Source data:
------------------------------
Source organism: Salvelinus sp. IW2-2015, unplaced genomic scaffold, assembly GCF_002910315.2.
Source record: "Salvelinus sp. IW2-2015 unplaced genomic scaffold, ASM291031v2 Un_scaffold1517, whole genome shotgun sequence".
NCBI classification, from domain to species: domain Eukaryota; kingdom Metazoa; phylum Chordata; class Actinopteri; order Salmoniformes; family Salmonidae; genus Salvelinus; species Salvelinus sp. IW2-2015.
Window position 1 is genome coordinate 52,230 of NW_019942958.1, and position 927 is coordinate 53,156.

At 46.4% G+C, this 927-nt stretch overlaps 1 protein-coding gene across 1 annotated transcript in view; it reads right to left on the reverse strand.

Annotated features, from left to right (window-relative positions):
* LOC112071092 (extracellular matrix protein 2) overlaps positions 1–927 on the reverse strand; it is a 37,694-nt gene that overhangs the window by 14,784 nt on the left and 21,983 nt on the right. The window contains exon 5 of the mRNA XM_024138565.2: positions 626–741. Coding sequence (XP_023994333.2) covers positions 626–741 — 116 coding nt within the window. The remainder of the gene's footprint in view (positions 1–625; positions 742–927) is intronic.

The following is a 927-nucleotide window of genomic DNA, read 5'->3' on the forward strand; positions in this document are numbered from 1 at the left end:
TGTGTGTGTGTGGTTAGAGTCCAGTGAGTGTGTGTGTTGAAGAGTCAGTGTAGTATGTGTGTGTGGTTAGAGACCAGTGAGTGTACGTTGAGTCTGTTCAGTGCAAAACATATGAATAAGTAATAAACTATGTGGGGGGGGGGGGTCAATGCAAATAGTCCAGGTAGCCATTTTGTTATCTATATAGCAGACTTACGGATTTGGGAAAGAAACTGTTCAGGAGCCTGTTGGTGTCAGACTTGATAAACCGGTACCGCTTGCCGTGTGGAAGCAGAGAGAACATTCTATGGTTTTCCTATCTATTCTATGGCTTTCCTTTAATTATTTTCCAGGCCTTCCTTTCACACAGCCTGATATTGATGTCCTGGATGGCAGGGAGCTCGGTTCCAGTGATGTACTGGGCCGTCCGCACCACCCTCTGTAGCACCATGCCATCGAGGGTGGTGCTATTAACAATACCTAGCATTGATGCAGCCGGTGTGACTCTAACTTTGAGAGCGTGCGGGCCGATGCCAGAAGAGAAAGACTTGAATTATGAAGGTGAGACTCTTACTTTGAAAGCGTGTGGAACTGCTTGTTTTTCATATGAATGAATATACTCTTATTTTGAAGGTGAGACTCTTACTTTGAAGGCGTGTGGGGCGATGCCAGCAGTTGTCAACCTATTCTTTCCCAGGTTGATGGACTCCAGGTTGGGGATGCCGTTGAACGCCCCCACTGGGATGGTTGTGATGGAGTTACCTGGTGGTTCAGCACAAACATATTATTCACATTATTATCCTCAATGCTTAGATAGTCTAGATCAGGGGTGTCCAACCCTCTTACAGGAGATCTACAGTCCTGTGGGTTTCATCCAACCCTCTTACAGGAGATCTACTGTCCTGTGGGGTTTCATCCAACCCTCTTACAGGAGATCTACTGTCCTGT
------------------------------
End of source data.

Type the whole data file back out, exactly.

Source organism: Salvelinus sp. IW2-2015, unplaced genomic scaffold, assembly GCF_002910315.2.
Source record: "Salvelinus sp. IW2-2015 unplaced genomic scaffold, ASM291031v2 Un_scaffold1517, whole genome shotgun sequence".
NCBI classification, from domain to species: domain Eukaryota; kingdom Metazoa; phylum Chordata; class Actinopteri; order Salmoniformes; family Salmonidae; genus Salvelinus; species Salvelinus sp. IW2-2015.
Window position 1 is genome coordinate 52,230 of NW_019942958.1, and position 927 is coordinate 53,156.

At 46.4% G+C, this 927-nt stretch overlaps 1 protein-coding gene across 1 annotated transcript in view; it reads right to left on the reverse strand.

Annotated features, from left to right (window-relative positions):
* LOC112071092 (extracellular matrix protein 2) overlaps positions 1–927 on the reverse strand; it is a 37,694-nt gene that overhangs the window by 14,784 nt on the left and 21,983 nt on the right. The window contains exon 5 of the mRNA XM_024138565.2: positions 626–741. Coding sequence (XP_023994333.2) covers positions 626–741 — 116 coding nt within the window. The remainder of the gene's footprint in view (positions 1–625; positions 742–927) is intronic.

The following is a 927-nucleotide window of genomic DNA, read 5'->3' on the forward strand; positions in this document are numbered from 1 at the left end:
TGTGTGTGTGTGGTTAGAGTCCAGTGAGTGTGTGTGTTGAAGAGTCAGTGTAGTATGTGTGTGTGGTTAGAGACCAGTGAGTGTACGTTGAGTCTGTTCAGTGCAAAACATATGAATAAGTAATAAACTATGTGGGGGGGGGGGGTCAATGCAAATAGTCCAGGTAGCCATTTTGTTATCTATATAGCAGACTTACGGATTTGGGAAAGAAACTGTTCAGGAGCCTGTTGGTGTCAGACTTGATAAACCGGTACCGCTTGCCGTGTGGAAGCAGAGAGAACATTCTATGGTTTTCCTATCTATTCTATGGCTTTCCTTTAATTATTTTCCAGGCCTTCCTTTCACACAGCCTGATATTGATGTCCTGGATGGCAGGGAGCTCGGTTCCAGTGATGTACTGGGCCGTCCGCACCACCCTCTGTAGCACCATGCCATCGAGGGTGGTGCTATTAACAATACCTAGCATTGATGCAGCCGGTGTGACTCTAACTTTGAGAGCGTGCGGGCCGATGCCAGAAGAGAAAGACTTGAATTATGAAGGTGAGACTCTTACTTTGAAAGCGTGTGGAACTGCTTGTTTTTCATATGAATGAATATACTCTTATTTTGAAGGTGAGACTCTTACTTTGAAGGCGTGTGGGGCGATGCCAGCAGTTGTCAACCTATTCTTTCCCAGGTTGATGGACTCCAGGTTGGGGATGCCGTTGAACGCCCCCACTGGGATGGTTGTGATGGAGTTACCTGGTGGTTCAGCACAAACATATTATTCACATTATTATCCTCAATGCTTAGATAGTCTAGATCAGGGGTGTCCAACCCTCTTACAGGAGATCTACAGTCCTGTGGGTTTCATCCAACCCTCTTACAGGAGATCTACTGTCCTGTGGGGTTTCATCCAACCCTCTTACAGGAGATCTACTGTCCTGT